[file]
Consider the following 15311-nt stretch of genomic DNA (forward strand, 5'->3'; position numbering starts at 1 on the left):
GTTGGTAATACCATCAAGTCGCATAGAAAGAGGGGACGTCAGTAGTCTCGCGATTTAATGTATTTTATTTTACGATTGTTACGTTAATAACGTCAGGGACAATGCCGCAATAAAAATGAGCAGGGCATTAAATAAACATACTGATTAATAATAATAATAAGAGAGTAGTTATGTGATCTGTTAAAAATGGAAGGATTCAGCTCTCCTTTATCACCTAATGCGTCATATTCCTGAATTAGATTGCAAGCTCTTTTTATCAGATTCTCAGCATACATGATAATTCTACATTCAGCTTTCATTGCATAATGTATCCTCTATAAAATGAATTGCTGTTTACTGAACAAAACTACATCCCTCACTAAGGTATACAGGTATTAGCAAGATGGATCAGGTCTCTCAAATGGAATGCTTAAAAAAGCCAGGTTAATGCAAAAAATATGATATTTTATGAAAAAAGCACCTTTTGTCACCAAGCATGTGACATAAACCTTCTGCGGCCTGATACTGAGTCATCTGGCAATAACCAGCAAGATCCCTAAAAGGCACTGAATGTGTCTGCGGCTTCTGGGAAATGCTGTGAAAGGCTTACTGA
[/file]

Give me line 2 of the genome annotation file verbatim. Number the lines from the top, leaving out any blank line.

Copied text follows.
GTTGGTAATACCATCAAGTCGCATAGAAAGAGGGGACGTCAGTAGTCTCGCGATTTAATGTATTTTATTTTACGATTGTTACGTTAATAACGTCAGGGACAATGCCGCAATAAAAATGAGCAGGGCATTAAATAAACATACTGATTAATAATAATAATAAGAGAGTAGTTATGTGATCTGTTAAAAATGGAAGGATTCAGCTCTCCTTTATCACCTAATGCGTCATATTCCTGAATTAGATTGCAAGCTCTTTTTATCAGATTCTCAGCATACATGATAATTCTACATTCAGCTTTCATTGCATAATGTATCCTCTATAAAATGAATTGCTGTTTACTGAACAAAACTACATCCCTCACTAAGGTATACAGGTATTAGCAAGATGGATCAGGTCTCTCAAATGGAATGCTTAAAAAAGCCAGGTTAATGCAAAAAATATGATATTTTATGAAAAAAGCACCTTTTGTCACCAAGCATGTGACATAAACCTTCTGCGGCCTGATACTGAGTCATCTGGCAATAACCAGCAAGATCCCTAAAAGGCACTGAATGTGTCTGCGGCTTCTGGGAAATGCTGTGAAAGGCTTACTGA